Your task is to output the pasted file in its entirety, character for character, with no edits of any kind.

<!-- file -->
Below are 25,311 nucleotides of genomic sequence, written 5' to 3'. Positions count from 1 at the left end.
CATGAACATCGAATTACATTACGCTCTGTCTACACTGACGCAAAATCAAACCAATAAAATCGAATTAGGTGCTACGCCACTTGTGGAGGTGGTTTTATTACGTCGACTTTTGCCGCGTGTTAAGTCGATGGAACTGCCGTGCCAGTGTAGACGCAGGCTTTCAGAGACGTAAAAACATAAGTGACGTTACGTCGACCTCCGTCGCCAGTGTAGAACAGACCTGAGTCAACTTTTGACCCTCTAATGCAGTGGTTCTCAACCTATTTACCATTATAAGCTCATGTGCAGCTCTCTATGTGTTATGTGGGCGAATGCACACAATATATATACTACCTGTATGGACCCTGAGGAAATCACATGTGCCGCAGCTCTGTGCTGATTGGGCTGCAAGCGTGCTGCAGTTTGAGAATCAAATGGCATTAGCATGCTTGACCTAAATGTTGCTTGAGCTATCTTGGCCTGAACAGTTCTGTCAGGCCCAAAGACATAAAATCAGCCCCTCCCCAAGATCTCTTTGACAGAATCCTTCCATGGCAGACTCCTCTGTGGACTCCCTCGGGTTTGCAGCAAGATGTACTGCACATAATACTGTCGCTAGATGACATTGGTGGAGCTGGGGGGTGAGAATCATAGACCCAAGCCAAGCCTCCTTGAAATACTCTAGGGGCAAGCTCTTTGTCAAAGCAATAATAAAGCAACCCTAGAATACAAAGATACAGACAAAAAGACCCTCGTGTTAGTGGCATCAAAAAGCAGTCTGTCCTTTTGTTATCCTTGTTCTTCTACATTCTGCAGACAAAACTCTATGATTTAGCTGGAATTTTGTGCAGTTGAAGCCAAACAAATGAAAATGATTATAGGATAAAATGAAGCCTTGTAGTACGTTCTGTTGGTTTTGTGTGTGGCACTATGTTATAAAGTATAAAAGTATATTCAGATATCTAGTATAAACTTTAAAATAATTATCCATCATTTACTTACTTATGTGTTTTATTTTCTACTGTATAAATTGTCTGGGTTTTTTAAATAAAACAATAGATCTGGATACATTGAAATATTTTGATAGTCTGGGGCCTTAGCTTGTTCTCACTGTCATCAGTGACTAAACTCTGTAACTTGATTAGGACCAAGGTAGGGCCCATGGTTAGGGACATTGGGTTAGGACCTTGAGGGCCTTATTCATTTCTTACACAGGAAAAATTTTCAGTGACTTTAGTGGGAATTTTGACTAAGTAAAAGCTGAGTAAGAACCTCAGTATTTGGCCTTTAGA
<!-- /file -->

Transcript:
Below are 25,311 nucleotides of genomic sequence, written 5' to 3'. Positions count from 1 at the left end.
CATGAACATCGAATTACATTACGCTCTGTCTACACTGACGCAAAATCAAACCAATAAAATCGAATTAGGTGCTACGCCACTTGTGGAGGTGGTTTTATTACGTCGACTTTTGCCGCGTGTTAAGTCGATGGAACTGCCGTGCCAGTGTAGACGCAGGCTTTCAGAGACGTAAAAACATAAGTGACGTTACGTCGACCTCCGTCGCCAGTGTAGAACAGACCTGAGTCAACTTTTGACCCTCTAATGCAGTGGTTCTCAACCTATTTACCATTATAAGCTCATGTGCAGCTCTCTATGTGTTATGTGGGCGAATGCACACAATATATATACTACCTGTATGGACCCTGAGGAAATCACATGTGCCGCAGCTCTGTGCTGATTGGGCTGCAAGCGTGCTGCAGTTTGAGAATCAAATGGCATTAGCATGCTTGACCTAAATGTTGCTTGAGCTATCTTGGCCTGAACAGTTCTGTCAGGCCCAAAGACATAAAATCAGCCCCTCCCCAAGATCTCTTTGACAGAATCCTTCCATGGCAGACTCCTCTGTGGACTCCCTCGGGTTTGCAGCAAGATGTACTGCACATAATACTGTCGCTAGATGACATTGGTGGAGCTGGGGGGTGAGAATCATAGACCCAAGCCAAGCCTCCTTGAAATACTCTAGGGGCAAGCTCTTTGTCAAAGCAATAATAAAGCAACCCTAGAATACAAAGATACAGACAAAAAGACCCTCGTGTTAGTGGCATCAAAAAGCAGTCTGTCCTTTTGTTATCCTTGTTCTTCTACATTCTGCAGACAAAACTCTATGATTTAGCTGGAATTTTGTGCAGTTGAAGCCAAACAAATGAAAATGATTATAGGATAAAATGAAGCCTTGTAGTACGTTCTGTTGGTTTTGTGTGTGGCACTATGTTATAAAGTATAAAAGTATATTCAGATATCTAGTATAAACTTTAAAATAATTATCCATCATTTACTTACTTATGTGTTTTATTTTCTACTGTATAAATTGTCTGGGTTTTTTAAATAAAACAATAGATCTGGATACATTGAAATATTTTGATAGTCTGGGGCCTTAGCTTGTTCTCACTGTCATCAGTGACTAAACTCTGTAACTTGATTAGGACCAAGGTAGGGCCCATGGTTAGGGACATTGGGTTAGGACCTTGAGGGCCTTATTCATTTCTTACACAGGAAAAATTTTCAGTGACTTTAGTGGGAATTTTGACTAAGTAAAAGCTGAGTAAGAACCTCAGTATTTGGCCTTTAGA